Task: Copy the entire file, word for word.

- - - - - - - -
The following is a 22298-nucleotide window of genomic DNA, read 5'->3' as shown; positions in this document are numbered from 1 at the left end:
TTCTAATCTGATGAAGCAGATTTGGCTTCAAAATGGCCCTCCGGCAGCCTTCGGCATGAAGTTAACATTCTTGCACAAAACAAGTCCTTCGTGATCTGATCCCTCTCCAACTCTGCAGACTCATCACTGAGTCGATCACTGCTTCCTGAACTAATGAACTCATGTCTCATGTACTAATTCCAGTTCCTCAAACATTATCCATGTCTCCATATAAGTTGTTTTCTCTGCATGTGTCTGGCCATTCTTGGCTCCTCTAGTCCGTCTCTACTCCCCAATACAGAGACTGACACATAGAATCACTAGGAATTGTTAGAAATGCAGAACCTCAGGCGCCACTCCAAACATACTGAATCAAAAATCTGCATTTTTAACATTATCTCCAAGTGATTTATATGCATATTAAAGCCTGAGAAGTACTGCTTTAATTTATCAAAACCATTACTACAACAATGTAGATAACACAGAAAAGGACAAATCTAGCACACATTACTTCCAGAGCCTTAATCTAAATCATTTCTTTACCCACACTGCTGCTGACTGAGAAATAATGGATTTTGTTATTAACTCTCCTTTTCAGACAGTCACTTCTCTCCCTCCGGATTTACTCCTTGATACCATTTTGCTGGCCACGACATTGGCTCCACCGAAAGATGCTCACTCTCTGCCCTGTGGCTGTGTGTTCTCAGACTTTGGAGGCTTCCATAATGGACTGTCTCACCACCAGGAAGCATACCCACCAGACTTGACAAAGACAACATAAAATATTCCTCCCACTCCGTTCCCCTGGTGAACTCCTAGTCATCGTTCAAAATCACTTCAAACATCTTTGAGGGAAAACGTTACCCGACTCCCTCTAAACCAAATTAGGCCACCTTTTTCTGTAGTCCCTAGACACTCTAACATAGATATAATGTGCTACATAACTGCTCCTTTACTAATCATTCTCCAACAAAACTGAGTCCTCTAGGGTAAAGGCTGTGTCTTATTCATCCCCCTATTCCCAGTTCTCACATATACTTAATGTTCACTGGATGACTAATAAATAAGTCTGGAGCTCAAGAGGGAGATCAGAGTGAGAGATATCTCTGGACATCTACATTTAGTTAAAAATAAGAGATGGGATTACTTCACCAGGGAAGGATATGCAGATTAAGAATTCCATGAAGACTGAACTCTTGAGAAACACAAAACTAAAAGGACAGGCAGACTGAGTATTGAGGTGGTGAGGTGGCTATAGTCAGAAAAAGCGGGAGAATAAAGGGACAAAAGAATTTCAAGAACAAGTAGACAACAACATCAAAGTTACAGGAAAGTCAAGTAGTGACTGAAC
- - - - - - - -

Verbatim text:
The following is a 22298-nucleotide window of genomic DNA, read 5'->3' as shown; positions in this document are numbered from 1 at the left end:
TTCTAATCTGATGAAGCAGATTTGGCTTCAAAATGGCCCTCCGGCAGCCTTCGGCATGAAGTTAACATTCTTGCACAAAACAAGTCCTTCGTGATCTGATCCCTCTCCAACTCTGCAGACTCATCACTGAGTCGATCACTGCTTCCTGAACTAATGAACTCATGTCTCATGTACTAATTCCAGTTCCTCAAACATTATCCATGTCTCCATATAAGTTGTTTTCTCTGCATGTGTCTGGCCATTCTTGGCTCCTCTAGTCCGTCTCTACTCCCCAATACAGAGACTGACACATAGAATCACTAGGAATTGTTAGAAATGCAGAACCTCAGGCGCCACTCCAAACATACTGAATCAAAAATCTGCATTTTTAACATTATCTCCAAGTGATTTATATGCATATTAAAGCCTGAGAAGTACTGCTTTAATTTATCAAAACCATTACTACAACAATGTAGATAACACAGAAAAGGACAAATCTAGCACACATTACTTCCAGAGCCTTAATCTAAATCATTTCTTTACCCACACTGCTGCTGACTGAGAAATAATGGATTTTGTTATTAACTCTCCTTTTCAGACAGTCACTTCTCTCCCTCCGGATTTACTCCTTGATACCATTTTGCTGGCCACGACATTGGCTCCACCGAAAGATGCTCACTCTCTGCCCTGTGGCTGTGTGTTCTCAGACTTTGGAGGCTTCCATAATGGACTGTCTCACCACCAGGAAGCATACCCACCAGACTTGACAAAGACAACATAAAATATTCCTCCCACTCCGTTCCCCTGGTGAACTCCTAGTCATCGTTCAAAATCACTTCAAACATCTTTGAGGGAAAACGTTACCCGACTCCCTCTAAACCAAATTAGGCCACCTTTTTCTGTAGTCCCTAGACACTCTAACATAGATATAATGTGCTACATAACTGCTCCTTTACTAATCATTCTCCAACAAAACTGAGTCCTCTAGGGTAAAGGCTGTGTCTTATTCATCCCCCTATTCCCAGTTCTCACATATACTTAATGTTCACTGGATGACTAATAAATAAGTCTGGAGCTCAAGAGGGAGATCAGAGTGAGAGATATCTCTGGACATCTACATTTAGTTAAAAATAAGAGATGGGATTACTTCACCAGGGAAGGATATGCAGATTAAGAATTCCATGAAGACTGAACTCTTGAGAAACACAAAACTAAAAGGACAGGCAGACTGAGTATTGAGGTGGTGAGGTGGCTATAGTCAGAAAAAGCGGGAGAATAAAGGGACAAAAGAATTTCAAGAACAAGTAGACAACAACATCAAAGTTACAGGAAAGTCAAGTAGTGACTGAAC